Branko Milanovic is the lead economist of the World Bank's Research Department and Professor of Economics at Johns Hopkins University.
WASHINGTON -- The period between the fall of the Berlin Wall and the Great Recession saw the profoundest reshuffle of individual incomes on the global scale since the Industrial revolution. This was driven by high growth rates of the populous and formerly poor or very poor countries like China, Indonesia and India, and, on the other hand, by the stagnation or declines of incomes in Latin America and post-Communist countries as well as among poorer segments of the population in rich countries.
Figure 1. Real income change at various percentiles of global income distribution between 1988 and 2008 (in percent)
These results come from a detailed work on household survey data from about 120 countries over the period 1988-2008.
To analyze this data, each country's distribution has been divided into ten deciles (each decile is composed of 10% of people) according to their per capita disposable income (or consumption).
In order to make incomes fully comparable across countries and time, they are corrected both for domestic inflation and differences in price levels between the countries. It is then possible to observe not, as we usually do, how the position of different countries changes in time but also how the position of various deciles within every country changes.
For example, Japan's top decile remained at the 99th (2nd highest from the top) world percentile, but Japan's median decile dropped from the 91st to the 88th global percentile. Or to take another example: people belonging to the top Chinese urban decile moved from being in the position of the 68th global percentile in 1988 to being at the position of the 83rd global percentile in 2008, thus leapfrogging in the process some 15 percent of the world population or almost 1 billion people.
When we line up all individuals in the world, from the poorest to the richest (going from the left to right on the horizontal axis in figure 1 above), and display on the vertical axis the percentage increase in their real income over the period 1988-2008, we obtain an S shaped curve, indicating that the largest gains were realized by the people around the global median (50th percentile) and among the global top 1%.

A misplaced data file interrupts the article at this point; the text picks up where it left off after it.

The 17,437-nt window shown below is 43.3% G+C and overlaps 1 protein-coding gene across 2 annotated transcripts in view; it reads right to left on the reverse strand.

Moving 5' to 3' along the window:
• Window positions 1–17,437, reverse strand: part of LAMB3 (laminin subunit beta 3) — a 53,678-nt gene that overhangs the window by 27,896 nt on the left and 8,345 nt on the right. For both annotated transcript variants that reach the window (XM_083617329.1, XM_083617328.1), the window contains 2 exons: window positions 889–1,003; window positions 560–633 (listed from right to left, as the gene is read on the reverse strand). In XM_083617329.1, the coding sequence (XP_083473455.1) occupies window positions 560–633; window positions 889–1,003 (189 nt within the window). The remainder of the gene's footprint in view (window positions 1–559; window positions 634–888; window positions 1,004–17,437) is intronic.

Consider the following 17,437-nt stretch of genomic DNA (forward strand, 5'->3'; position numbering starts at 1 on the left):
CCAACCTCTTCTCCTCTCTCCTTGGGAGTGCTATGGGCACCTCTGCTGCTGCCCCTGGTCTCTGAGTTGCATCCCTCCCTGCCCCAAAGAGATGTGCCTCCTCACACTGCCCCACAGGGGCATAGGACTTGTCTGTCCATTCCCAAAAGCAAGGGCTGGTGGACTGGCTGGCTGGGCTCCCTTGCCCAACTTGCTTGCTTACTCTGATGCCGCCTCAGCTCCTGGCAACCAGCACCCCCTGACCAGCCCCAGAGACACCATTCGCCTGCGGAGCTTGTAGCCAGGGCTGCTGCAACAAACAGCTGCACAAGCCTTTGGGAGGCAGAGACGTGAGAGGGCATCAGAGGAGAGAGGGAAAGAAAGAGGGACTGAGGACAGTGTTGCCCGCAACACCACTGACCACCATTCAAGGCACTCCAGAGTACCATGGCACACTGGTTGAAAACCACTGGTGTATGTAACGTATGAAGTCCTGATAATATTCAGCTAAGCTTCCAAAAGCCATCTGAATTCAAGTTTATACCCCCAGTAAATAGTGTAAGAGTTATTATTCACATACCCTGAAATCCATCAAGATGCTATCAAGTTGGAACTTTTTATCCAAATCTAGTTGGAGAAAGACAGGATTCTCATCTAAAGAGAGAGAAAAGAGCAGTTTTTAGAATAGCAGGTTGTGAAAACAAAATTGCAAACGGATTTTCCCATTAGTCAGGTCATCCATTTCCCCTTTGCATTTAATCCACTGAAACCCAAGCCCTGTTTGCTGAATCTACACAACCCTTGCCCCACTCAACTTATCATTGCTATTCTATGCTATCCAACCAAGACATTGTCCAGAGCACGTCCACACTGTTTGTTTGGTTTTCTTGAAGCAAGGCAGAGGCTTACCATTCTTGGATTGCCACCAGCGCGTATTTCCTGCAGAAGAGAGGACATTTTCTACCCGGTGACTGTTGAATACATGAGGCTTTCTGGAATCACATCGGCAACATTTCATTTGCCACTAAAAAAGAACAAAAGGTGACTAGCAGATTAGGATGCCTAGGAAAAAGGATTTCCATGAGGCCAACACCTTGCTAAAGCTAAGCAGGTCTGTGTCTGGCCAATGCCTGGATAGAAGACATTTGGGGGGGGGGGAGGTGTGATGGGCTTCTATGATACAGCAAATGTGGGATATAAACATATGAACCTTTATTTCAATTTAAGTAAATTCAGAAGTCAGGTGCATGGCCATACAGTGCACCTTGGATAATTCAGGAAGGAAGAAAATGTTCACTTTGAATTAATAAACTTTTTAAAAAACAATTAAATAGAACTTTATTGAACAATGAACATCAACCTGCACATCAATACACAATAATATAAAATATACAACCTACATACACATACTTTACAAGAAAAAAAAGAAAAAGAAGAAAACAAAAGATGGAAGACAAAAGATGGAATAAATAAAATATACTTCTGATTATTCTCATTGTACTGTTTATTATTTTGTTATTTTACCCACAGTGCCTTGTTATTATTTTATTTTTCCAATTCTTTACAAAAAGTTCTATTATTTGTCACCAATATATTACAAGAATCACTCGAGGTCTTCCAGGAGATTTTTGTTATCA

People around the median almost doubled their real incomes. Not surprisingly, 9 out of 10 such "winners" were from the "resurgent Asia" (they are notionally labeled "China's middle class" in the figure). For example, a person around the middle of the Chinese urban income distribution saw his or her 1988 real income multiplied by a factor of almost 3; the one in the middle of the Indonesian or Thai income distributions by a factor of 2, Indian by a factor of 1.4 etc.
But after the global median, the gains rapidly decrease, becoming almost negligible around the 85th-90th global percentiles and then shooting up for the global top 1%. It is perhaps less expected that people who gained the least were almost entirely from the "mature economies", OECD members that include also a number of former Communist countries.
But even when we take the latter out, the overwhelming majority in that group of "losers" are from the "old, conventional" rich world (labeled notionally "US lower middle class" in figure). But not just anyone from the rich world. Rather, the "losers" were predominantly the people who in their countries belong to the lower halves of national income distributions. Those around the median of German income distribution have gained only 7% in real terms over 20 years; those in the United States 26%, those in Japan lost out in real terms.
The particular supine S-shaped "gain curve" does not allow us to immediate gauge whether global inequality might have gone up or down because the gains around the median (which are pro-equality) may be offset by the gains of the global top 1% (which are anti-equality). On balance however it turns out that the first elements dominates and that global inequality, as measured by most conventional indicators, went down during the past 20 years of globalization. Was it then all for the better?